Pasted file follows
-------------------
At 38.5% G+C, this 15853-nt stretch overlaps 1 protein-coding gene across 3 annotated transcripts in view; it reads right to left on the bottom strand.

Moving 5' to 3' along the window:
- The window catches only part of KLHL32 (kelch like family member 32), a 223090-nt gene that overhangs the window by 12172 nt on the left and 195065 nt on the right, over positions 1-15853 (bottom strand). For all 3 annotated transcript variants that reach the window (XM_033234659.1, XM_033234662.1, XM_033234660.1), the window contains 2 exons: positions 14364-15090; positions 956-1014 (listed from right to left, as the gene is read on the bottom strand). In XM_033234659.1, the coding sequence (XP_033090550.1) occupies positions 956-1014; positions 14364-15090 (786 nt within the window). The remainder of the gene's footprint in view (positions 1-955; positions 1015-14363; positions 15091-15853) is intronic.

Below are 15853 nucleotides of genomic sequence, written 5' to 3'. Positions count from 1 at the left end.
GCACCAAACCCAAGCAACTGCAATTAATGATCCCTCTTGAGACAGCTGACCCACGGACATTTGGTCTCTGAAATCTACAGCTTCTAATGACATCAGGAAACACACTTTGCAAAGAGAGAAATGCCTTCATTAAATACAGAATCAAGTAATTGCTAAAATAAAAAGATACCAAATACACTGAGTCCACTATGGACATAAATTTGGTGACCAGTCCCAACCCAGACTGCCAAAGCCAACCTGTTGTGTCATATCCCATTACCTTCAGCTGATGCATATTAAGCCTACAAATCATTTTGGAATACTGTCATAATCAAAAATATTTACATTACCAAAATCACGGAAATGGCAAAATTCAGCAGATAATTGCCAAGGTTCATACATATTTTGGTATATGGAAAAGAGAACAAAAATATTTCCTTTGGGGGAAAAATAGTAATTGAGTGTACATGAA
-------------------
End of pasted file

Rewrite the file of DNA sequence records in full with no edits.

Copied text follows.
At 38.5% G+C, this 15853-nt stretch overlaps 1 protein-coding gene across 3 annotated transcripts in view; it reads right to left on the bottom strand.

Moving 5' to 3' along the window:
- The window catches only part of KLHL32 (kelch like family member 32), a 223090-nt gene that overhangs the window by 12172 nt on the left and 195065 nt on the right, over positions 1-15853 (bottom strand). For all 3 annotated transcript variants that reach the window (XM_033234659.1, XM_033234662.1, XM_033234660.1), the window contains 2 exons: positions 14364-15090; positions 956-1014 (listed from right to left, as the gene is read on the bottom strand). In XM_033234659.1, the coding sequence (XP_033090550.1) occupies positions 956-1014; positions 14364-15090 (786 nt within the window). The remainder of the gene's footprint in view (positions 1-955; positions 1015-14363; positions 15091-15853) is intronic.

Below are 15853 nucleotides of genomic sequence, written 5' to 3'. Positions count from 1 at the left end.
GCACCAAACCCAAGCAACTGCAATTAATGATCCCTCTTGAGACAGCTGACCCACGGACATTTGGTCTCTGAAATCTACAGCTTCTAATGACATCAGGAAACACACTTTGCAAAGAGAGAAATGCCTTCATTAAATACAGAATCAAGTAATTGCTAAAATAAAAAGATACCAAATACACTGAGTCCACTATGGACATAAATTTGGTGACCAGTCCCAACCCAGACTGCCAAAGCCAACCTGTTGTGTCATATCCCATTACCTTCAGCTGATGCATATTAAGCCTACAAATCATTTTGGAATACTGTCATAATCAAAAATATTTACATTACCAAAATCACGGAAATGGCAAAATTCAGCAGATAATTGCCAAGGTTCATACATATTTTGGTATATGGAAAAGAGAACAAAAATATTTCCTTTGGGGGAAAAATAGTAATTGAGTGTACATGAA